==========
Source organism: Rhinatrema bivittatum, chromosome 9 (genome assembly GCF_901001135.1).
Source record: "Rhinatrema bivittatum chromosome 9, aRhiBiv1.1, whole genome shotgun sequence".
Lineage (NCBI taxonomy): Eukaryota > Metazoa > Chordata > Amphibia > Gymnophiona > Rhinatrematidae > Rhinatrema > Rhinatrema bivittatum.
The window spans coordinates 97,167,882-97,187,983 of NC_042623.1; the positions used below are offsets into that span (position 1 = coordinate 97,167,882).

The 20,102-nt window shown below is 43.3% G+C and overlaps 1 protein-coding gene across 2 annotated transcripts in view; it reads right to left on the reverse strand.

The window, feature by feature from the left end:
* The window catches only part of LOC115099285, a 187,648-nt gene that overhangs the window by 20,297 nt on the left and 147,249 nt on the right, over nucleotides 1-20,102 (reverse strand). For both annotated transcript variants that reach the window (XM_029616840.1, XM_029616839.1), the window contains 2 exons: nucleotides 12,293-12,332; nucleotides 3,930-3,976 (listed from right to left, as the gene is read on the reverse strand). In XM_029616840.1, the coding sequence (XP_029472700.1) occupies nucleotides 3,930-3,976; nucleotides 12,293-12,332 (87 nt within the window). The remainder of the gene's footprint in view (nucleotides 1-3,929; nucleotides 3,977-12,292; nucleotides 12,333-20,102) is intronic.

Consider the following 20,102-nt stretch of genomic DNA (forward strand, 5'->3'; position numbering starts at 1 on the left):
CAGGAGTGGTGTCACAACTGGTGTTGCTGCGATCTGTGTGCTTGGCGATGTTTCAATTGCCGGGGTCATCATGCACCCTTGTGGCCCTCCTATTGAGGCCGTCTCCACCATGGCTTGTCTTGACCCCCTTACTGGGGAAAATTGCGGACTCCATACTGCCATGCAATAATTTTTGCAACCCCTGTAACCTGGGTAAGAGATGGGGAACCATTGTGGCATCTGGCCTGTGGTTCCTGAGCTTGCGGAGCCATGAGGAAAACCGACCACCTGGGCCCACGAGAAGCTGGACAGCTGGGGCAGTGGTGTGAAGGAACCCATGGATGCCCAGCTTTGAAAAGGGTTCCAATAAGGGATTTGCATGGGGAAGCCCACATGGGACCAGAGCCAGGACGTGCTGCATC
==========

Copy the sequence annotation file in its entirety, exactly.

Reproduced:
Source organism: Rhinatrema bivittatum, chromosome 9 (genome assembly GCF_901001135.1).
Source record: "Rhinatrema bivittatum chromosome 9, aRhiBiv1.1, whole genome shotgun sequence".
Lineage (NCBI taxonomy): Eukaryota > Metazoa > Chordata > Amphibia > Gymnophiona > Rhinatrematidae > Rhinatrema > Rhinatrema bivittatum.
The window spans coordinates 97,167,882-97,187,983 of NC_042623.1; the positions used below are offsets into that span (position 1 = coordinate 97,167,882).

The 20,102-nt window shown below is 43.3% G+C and overlaps 1 protein-coding gene across 2 annotated transcripts in view; it reads right to left on the reverse strand.

The window, feature by feature from the left end:
* The window catches only part of LOC115099285, a 187,648-nt gene that overhangs the window by 20,297 nt on the left and 147,249 nt on the right, over nucleotides 1-20,102 (reverse strand). For both annotated transcript variants that reach the window (XM_029616840.1, XM_029616839.1), the window contains 2 exons: nucleotides 12,293-12,332; nucleotides 3,930-3,976 (listed from right to left, as the gene is read on the reverse strand). In XM_029616840.1, the coding sequence (XP_029472700.1) occupies nucleotides 3,930-3,976; nucleotides 12,293-12,332 (87 nt within the window). The remainder of the gene's footprint in view (nucleotides 1-3,929; nucleotides 3,977-12,292; nucleotides 12,333-20,102) is intronic.

Consider the following 20,102-nt stretch of genomic DNA (forward strand, 5'->3'; position numbering starts at 1 on the left):
CAGGAGTGGTGTCACAACTGGTGTTGCTGCGATCTGTGTGCTTGGCGATGTTTCAATTGCCGGGGTCATCATGCACCCTTGTGGCCCTCCTATTGAGGCCGTCTCCACCATGGCTTGTCTTGACCCCCTTACTGGGGAAAATTGCGGACTCCATACTGCCATGCAATAATTTTTGCAACCCCTGTAACCTGGGTAAGAGATGGGGAACCATTGTGGCATCTGGCCTGTGGTTCCTGAGCTTGCGGAGCCATGAGGAAAACCGACCACCTGGGCCCACGAGAAGCTGGACAGCTGGGGCAGTGGTGTGAAGGAACCCATGGATGCCCAGCTTTGAAAAGGGTTCCAATAAGGGATTTGCATGGGGAAGCCCACATGGGACCAGAGCCAGGACGTGCTGCATC